This is a safe space where a person may freely admit that they still have room in their hearts and mouths for the boxed macaroni and cheese of their youth. And it isn’t just nostalgia—there’s something truly appealing about the squidgy blend of noodles, milk, butter, and the enigmatic sauce packet when it comes together to make its weird magic in a pot. It may not entirely taste like cheese, per se, and we’re a little suspicious about shelf-stable dairy in general, but the buttery, salty porridge feel of boxed macaroni and cheese can be best summarized by a quote from a native Italian I made it for once: “Why is it so terrible, but so good?”
That being said, with any degree of culinary know-how, it’s easy to use any boxed mac and cheese kit as a blank slate to propel it toward actual epicurean greatness. Try any or a combination of the following eight hacks or add-ins for improving the outcome of boxed macaroni and cheese.
One need only look to pizza to understand how something already made with cheese benefits from extra cheese. Improve both the taste and texture of boxed mac and cheese by adding some actual cheese to the mix: Mozzarella makes it stretchy, gruyere adds sweet and savory notes, cheddar keeps it classic, and even parmesan adds depth and additional saltiness. Or frankly—even though it doesn’t qualify as actual cheese—a couple of slices of American cheese does wonders for instant ramen noodles, so why not for mac and cheese?
Most mac and cheese kits rely on tiny macaroni noodles or shells to decrease the necessary boiling time—and therefore the time between when the craving hits and when the craving is satisfied. Smaller noodles are easier to overcook, as anyone who semi-fondly recalls the frayed look that boxed macaroni and cheese can sometimes achieve. Aim for al dente and save the macaroni for some killer art project. Upgrade the texture with any sturdier, short-cut noodle like rotini, penne, or campanelle.
The milk in macaroni and cheese kits is merely acting as a liquid to help the butter and sauce mixture combine. Low fat milk does help keep it on the safer side nutritionally, but you’ve already committed to macaroni and cheese, so how much does that matter? You can enrich the situation with fuller-fat dairy options like whole milk, or—gasps—heavy cream. Add a little tang with your richness with sour cream or cream cheese.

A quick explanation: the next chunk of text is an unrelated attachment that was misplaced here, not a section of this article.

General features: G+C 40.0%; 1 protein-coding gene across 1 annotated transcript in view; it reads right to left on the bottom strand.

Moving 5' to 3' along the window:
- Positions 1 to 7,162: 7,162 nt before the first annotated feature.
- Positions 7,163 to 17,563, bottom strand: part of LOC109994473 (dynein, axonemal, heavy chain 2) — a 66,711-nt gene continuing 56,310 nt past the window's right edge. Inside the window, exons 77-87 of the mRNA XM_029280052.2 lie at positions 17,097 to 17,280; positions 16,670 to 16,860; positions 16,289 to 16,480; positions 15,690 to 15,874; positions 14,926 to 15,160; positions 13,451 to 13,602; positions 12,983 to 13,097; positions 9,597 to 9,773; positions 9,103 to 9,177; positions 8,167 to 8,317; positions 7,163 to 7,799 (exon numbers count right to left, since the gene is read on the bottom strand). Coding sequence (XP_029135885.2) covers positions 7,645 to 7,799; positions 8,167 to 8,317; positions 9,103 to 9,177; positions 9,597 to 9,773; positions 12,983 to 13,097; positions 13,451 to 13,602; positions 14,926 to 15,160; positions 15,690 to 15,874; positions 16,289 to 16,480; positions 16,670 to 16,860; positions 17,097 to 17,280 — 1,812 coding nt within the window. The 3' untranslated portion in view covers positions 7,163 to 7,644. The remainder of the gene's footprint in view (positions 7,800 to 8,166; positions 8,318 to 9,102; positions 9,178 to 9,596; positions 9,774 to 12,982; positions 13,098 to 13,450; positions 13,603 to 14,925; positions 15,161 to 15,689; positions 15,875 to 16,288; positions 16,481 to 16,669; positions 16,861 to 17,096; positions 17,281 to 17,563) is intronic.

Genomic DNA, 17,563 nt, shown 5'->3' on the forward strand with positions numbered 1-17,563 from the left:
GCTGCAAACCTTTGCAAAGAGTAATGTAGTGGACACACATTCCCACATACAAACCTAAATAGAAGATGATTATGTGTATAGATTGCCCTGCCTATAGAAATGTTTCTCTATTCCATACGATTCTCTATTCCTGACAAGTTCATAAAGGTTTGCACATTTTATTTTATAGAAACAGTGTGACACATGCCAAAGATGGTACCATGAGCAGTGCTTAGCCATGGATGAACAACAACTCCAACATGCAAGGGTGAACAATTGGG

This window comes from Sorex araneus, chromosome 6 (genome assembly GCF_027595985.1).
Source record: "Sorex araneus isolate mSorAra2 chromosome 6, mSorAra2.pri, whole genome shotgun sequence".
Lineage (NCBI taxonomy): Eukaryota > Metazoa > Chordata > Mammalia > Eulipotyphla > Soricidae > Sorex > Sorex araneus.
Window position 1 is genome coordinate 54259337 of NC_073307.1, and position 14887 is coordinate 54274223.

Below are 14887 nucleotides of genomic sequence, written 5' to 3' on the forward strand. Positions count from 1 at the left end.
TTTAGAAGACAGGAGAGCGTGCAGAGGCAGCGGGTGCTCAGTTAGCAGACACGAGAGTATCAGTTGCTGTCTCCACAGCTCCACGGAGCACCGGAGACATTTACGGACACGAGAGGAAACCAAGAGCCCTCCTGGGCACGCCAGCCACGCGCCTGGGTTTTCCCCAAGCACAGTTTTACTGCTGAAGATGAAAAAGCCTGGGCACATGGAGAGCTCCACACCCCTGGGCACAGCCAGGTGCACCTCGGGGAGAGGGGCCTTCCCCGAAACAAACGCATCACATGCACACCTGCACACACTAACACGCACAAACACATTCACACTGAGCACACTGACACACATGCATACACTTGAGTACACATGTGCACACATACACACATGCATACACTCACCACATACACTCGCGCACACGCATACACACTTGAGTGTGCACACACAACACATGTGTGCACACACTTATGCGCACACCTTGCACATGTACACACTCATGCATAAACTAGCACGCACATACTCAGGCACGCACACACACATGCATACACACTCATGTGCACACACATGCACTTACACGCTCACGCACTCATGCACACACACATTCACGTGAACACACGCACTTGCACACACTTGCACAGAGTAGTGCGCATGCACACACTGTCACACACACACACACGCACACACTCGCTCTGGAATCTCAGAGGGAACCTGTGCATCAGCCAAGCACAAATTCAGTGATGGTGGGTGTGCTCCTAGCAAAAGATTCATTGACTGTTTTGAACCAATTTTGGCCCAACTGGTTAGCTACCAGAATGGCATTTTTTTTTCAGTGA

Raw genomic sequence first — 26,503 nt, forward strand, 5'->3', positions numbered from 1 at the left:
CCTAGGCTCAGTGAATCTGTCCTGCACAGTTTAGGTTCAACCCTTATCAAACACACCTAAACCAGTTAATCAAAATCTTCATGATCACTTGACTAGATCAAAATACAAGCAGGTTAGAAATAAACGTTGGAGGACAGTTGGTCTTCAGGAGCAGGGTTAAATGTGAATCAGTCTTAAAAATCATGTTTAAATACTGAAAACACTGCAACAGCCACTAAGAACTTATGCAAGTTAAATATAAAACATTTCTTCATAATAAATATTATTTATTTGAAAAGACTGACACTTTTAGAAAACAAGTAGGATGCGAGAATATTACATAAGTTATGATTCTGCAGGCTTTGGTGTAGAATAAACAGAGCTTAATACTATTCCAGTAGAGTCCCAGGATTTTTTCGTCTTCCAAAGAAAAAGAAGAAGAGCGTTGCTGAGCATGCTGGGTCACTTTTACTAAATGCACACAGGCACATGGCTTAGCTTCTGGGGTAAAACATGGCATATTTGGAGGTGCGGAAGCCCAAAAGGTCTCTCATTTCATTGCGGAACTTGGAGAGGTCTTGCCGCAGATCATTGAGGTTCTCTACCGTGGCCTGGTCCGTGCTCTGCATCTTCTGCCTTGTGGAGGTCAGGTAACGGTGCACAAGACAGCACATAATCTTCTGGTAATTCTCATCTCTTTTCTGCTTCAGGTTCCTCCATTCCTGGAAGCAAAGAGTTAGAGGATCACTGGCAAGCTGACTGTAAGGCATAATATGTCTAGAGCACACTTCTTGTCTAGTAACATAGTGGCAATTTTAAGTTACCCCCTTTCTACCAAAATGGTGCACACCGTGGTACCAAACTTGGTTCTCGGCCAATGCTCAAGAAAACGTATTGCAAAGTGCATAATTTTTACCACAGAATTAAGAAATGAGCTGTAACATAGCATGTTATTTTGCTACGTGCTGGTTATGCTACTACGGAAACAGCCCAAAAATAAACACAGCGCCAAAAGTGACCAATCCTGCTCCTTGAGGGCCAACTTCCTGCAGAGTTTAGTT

Does anyone else always take their mac and cheese with a side of vegetables or salad in order to achieve some sense of “balance” in the meal? Yes? Macaroni and cheese and broccoli are almost as ubiquitous a matchup as peas and carrots. A low-maintenance way to add sturdy veggies right into your mac and cheese is to toss in a handful to the boiling water for the last minute or two before draining. Sautéed or roasted vegetables will add even more flavor if you have the wherewithal for an extra pot or pan. Other green vegetables besides broccoli like spinach, Brussels sprouts, or asparagus are easy bedfellows, but cauliflower, roasted peppers, or even butternut squash are also equal to the task.
Herbs add massive flavor and color to any dish without adding much in the way of volume or caloric impact, and macaroni and cheese is no exception. Experiment with usual suspects like parsley or basil; you could even put a few spoonfuls of pesto in for an herb and garlic boost. Or go out of your usual bounds and add intrigue to your pantry staple with herbs such as a tarragon or chervil, or even blends such as herbes de Provence.
The quickest way to tease baked mac and cheese texture out of a stovetop mac and cheese process is with a smattering of toasted breadcrumbs. Needless to say you can add extra cheese and breadcrumbs and finish the thing in the oven for even more of a casserole outcome, but even a quick saute of panko breadcrumbs and olive oil tips boxed mac and cheese into a meal worth actually sitting at the table for.
Caramelize an onion while you’re waiting for your pasta water to boil and now your kitchen even smells like you’re up to something extremely sophisticated. White cheddar mac and cheese plus garlic equals a cheap and cheerful alfredo. Or if you’ve been regenerating scallions in your kitchen window, macaroni and cheese is yet another place that benefits from their everyday piquancy.
I mean, you’re probably doing this anyway, but let’s go ahead and point out that different hot sauces have different salient characteristics, so if you’ve been dallying only with Tabasco or Frank’s your whole life, consider the transformative qualities of sriracha, Valentina, gochujang, chili crisp, etc.
Bacon makes everything taste better…full stop. Riff on that same theme for a fast fix with other cooked proteins like ground beef, sausage, or rotisserie chicken. Start combining proteins with some of the hacks above for creations that start to resemble meals in their own right more than just boxed macaroni and cheese: pizza mac with sausage, basil, plum tomatoes, and mozzarella; chili mac with ground beef, cilantro, corn, and pepper Jack; or buffalo chicken mac with rotisserie chicken, blue cheese, scallions, and hot sauce.
Related Video: 7 Rules for Perfect Mac and Cheese from Scratch
Header image courtesy of Chowhound.